• 2. Motta, R. (2013). Ganancias, abortos y cáncer: riesgos y desigualdades en torno a la soja transgénica en Argentina. In L. Vecslir (Ed.), Entre la incertidumbre y el riesgo. Reflexiones sobre la modernidad radicalizada en la América Latina (ebook). Bahia Blanca: EdiUNS.

  • 1. Motta, R., & Sobral, F. (2009). O risco dos OGMs: um conflito entre os campos político, científico e econômico. In A. M. Fernandes & S. Raninscheski (Eds.), Américas Compartilhadas. São Paulo: Francis, pp. 197–219.


Book reviews

  • 5. Motta, Renata. (2019). “Book Reviews: Beyond Civil Society: Activism, Participation, and Protest in Latin America”. Latin American Politics and Society, 61 (1): 160–163.

  • 4. Motta, R. (2019). “The Poor’s Struggle for Political Incorporation: The Piquetero Movement in Argentina”. Contemporary Sociology, 48 (5): 571–73.

  • 3. Motta, R. (2019). “Estado e movimentos sociais: uma pesquisa no Incra“. Revista Brasileira de Ciências Sociais, 34 (100).

  • 2. Motta, R. (2018). Review of Soybeans and Power: Genetically Modified Crops, Environmental Politics, and Social Movements in Argentina, by Pablo Lapegna. Oxford University Press, 2016. European Review of Latin American and Caribbean Studies (ERLACS), 105: Rev. 10.

  • 1. Motta, R. (2017). Brazil’s Emerging role in Global Governance: Health, Food Security and Bioenergy, by Markus Fraundorfer. Palgrave & Macmillan, 2016. European Review of Latin American and Caribbean Studies (ERLACS), 104.


Published Working Papers and Research Reports

  • 5. Motta, R. Violent matters: feminist solidarities through the politics of the body and food. In preparation to submission to Special Issue Women in Movement and Feminisms: critical materialisms, and environmentalisms. Journal of Studies in Social Justice. (Final submission due September 2021).

  • 3. Motta, R. Conceptualizing Food Inequalities. In preparation to submission to Special Issue “Food and Social Change”. The Sociological Review. (Final submission due January 2021).4. We are fed up: political-ecological collaborations for food. Drafted paper to be submitted to a journal to be selected.

  • 2. Motta, R., Poth, C. and Rauchecker, M. (2016). The Construction and (De)legitimation of Knowledge: The Biotechnological Agrarian Model in Argentina. desiguALdades.net Working Paper Series 96. Berlin: desiguALdades.net International Research Network on Interdependent Inequalities in Latin America.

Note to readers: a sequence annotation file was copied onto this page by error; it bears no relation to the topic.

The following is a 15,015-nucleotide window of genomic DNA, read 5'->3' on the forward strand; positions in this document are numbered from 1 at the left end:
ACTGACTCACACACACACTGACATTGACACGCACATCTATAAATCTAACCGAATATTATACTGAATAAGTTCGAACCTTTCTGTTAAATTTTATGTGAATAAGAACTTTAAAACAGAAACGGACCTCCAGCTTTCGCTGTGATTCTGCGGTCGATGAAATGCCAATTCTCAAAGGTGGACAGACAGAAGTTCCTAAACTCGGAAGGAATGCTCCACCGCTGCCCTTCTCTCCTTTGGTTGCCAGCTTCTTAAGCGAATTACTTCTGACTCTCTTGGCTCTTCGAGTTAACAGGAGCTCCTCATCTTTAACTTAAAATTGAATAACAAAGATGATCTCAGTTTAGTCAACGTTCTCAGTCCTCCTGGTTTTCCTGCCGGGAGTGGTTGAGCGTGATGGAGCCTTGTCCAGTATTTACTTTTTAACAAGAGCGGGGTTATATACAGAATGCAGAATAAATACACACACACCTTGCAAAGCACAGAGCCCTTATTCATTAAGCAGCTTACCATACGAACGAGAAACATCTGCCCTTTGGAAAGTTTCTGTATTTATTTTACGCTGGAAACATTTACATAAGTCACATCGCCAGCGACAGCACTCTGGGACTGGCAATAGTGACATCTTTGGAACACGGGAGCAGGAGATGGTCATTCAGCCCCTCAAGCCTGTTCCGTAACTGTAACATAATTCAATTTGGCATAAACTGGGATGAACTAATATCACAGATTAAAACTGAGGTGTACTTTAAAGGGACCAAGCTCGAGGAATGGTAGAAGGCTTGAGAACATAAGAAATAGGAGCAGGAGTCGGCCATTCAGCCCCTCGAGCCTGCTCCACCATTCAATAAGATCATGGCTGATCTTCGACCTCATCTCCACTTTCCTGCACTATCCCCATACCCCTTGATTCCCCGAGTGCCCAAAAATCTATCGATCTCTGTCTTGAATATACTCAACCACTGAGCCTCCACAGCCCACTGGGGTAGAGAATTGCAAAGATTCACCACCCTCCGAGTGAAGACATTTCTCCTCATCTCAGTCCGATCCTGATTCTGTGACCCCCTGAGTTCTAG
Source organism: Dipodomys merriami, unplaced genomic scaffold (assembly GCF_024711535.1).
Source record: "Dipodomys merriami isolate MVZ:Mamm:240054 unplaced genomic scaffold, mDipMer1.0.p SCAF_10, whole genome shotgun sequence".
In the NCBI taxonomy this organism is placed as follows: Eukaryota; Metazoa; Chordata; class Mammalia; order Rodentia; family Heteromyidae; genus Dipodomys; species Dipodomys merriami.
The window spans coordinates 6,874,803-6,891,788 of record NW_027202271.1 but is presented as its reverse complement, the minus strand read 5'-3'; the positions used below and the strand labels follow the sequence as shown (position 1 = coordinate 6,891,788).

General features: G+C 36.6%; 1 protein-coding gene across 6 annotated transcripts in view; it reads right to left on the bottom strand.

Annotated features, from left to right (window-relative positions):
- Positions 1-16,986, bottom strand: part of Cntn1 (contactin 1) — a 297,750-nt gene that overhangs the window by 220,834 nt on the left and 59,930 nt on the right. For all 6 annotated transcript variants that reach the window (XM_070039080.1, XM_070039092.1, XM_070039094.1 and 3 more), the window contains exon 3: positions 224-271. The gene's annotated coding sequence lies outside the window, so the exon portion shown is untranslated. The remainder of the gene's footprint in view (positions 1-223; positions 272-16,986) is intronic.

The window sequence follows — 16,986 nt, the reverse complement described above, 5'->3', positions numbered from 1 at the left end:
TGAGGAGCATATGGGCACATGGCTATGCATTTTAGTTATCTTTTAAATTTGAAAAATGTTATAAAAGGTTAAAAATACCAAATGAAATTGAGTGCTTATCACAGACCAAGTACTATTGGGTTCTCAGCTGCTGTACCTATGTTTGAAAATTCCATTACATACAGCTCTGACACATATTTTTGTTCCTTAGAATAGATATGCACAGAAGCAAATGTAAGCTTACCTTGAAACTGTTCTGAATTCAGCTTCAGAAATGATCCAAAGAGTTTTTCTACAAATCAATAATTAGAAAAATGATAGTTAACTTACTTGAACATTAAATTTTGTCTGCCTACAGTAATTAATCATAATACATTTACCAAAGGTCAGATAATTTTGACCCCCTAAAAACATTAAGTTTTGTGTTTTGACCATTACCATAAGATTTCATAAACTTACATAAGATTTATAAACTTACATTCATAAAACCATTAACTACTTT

• 1. Motta, R. (2013). The public debate about agrobiotechnology in Latin American countries: a comparative study of Argentina, Brazil and Mexico. ECLAC Production Development Series 193. Santiago de Chile: ECLAC. Work in progress


Articles in Newspapers, Magazines and Blogs

  • 4. Motta, R. and Teixeira, Marco (2019). Women from every corner occupy Brasília: the Marcha das Margaridas. Open Movements. https://www.opendemocracy.net/en/democraciaabierta/marcha-das-margaridas

  • 3. Motta, R. and Teixeira, Marco. Radar da Participação #3: Mulheres do campo, das florestas, das águas e das cidades ocupam Brasília: a Marcha das Margaridas 2019. In: Democracia e Participação. Available at: https://www.democraciaeparticipacao.com.br/index.php/destaque/262-radar-da-participacao-3-mulheres-do-campo-das-florestas-das-aguas-e-das-cidades-ocupam-brasilia-a-marcha-das-margaridas-2019

  • 2. Motta, R. (2016). Gleiches Übel, unterschiedliche Wege: Wie gentechnisch veränderte Soja in Argentinien und Brasilien Fuß fasste. Zeitschrift der Informationsstelle Lateinamerika (ila), 398, 4-6.

  • 1. Motta, R. (2012). “GM soy producers and crop sprayer face criminal charges”, GM Watch, August 20. Available at: http://gmwatch.org/index.php/news/archive/2012/14133-verdict-expected-on-gm-soy-producers-charged-over-pesticide-spraying.

Sommersemester 2020

33604 Kolloquium Forschungskolloquium Soziologie Lateinamerikas (mit Stefan Schmalz)

33864 Hauptsemina Theorizing and Researching Food Inequalities

33870 Vorlesung Lateinamerika als Labor der Moderne (mit Bert Hoffmann und Barbara Fritz)

Wintersemester 2019/20

33603 Kolloquium Forschungskolloquium Soziologie Lateinamerikas (mit Sergio Costa)

33820 Seminar Women in Movement in Latin America: Critical materialism, environmentalism and technofeminism (mit Marcela Suárez)

33951 Studienprojekt Monitorando a democracia e os direitos humanos no Brasil (mit Sergio Costa)

Sommersemester 2019

15353 Seminar Global and Regional Transformations: Contexts, Concepts, Interdependencies (mit Philipp Lepenies)

33870 Vorlesung Lateinamerika als Labor der Moderne (mit Bert Hoffmann)

Wintersemester 2018/19

33231 Seminar Global Sociologies: Decentring Sociological Theory (mit Sergio Costa)